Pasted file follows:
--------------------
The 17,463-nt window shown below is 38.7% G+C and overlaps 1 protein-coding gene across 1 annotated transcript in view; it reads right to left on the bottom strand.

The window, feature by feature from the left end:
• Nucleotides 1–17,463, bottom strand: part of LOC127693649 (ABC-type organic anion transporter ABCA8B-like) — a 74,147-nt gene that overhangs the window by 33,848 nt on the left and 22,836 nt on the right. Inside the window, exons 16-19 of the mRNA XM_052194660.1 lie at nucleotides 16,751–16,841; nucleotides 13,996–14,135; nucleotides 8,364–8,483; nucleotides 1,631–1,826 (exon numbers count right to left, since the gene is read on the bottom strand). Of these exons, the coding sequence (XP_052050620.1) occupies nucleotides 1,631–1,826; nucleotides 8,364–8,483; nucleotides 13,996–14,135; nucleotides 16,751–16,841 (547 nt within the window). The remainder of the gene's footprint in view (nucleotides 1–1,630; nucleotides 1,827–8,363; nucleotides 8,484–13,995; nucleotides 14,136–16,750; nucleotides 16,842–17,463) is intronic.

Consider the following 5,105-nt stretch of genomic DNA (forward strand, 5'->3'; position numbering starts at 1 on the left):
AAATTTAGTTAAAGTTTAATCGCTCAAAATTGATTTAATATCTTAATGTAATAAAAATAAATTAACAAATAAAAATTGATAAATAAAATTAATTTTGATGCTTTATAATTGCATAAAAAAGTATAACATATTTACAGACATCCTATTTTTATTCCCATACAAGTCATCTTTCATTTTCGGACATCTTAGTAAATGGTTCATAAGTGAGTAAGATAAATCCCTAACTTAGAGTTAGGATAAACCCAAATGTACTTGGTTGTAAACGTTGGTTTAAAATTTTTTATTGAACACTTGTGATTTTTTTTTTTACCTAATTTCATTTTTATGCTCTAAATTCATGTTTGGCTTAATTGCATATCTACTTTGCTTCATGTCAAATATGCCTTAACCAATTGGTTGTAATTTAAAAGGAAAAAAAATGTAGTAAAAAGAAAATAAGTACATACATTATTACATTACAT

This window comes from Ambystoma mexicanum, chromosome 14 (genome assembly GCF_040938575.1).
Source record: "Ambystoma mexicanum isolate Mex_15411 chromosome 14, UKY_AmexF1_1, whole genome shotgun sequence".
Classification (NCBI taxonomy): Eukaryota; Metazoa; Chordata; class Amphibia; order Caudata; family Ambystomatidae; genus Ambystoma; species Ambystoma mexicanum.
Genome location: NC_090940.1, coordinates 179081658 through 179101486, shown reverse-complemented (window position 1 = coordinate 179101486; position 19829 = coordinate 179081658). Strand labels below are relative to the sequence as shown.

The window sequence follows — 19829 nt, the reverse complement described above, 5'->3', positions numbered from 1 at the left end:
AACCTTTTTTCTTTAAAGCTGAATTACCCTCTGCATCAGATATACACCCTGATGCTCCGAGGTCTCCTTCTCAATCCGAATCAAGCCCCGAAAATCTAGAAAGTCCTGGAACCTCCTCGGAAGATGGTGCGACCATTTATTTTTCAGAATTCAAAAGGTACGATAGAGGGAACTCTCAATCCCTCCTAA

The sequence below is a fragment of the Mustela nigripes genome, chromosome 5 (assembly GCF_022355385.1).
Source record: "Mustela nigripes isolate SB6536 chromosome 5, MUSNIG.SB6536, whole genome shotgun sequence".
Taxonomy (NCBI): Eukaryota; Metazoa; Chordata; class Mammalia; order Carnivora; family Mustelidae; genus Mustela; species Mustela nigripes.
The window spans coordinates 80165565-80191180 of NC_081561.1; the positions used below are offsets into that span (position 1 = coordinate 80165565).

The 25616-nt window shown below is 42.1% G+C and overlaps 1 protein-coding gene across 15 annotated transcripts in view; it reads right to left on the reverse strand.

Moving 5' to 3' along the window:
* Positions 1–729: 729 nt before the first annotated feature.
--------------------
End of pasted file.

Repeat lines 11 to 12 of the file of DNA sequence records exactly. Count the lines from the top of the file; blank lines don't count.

AACCTTTTTTCTTTAAAGCTGAATTACCCTCTGCATCAGATATACACCCTGATGCTCCGAGGTCTCCTTCTCAATCCGAATCAAGCCCCGAAAATCTAGAAAGTCCTGGAACCTCCTCGGAAGATGGTGCGACCATTTATTTTTCAGAATTCAAAAGGTACGATAGAGGGAACTCTCAATCCCTCCTAA

The sequence below is a fragment of the Mustela nigripes genome, chromosome 5 (assembly GCF_022355385.1).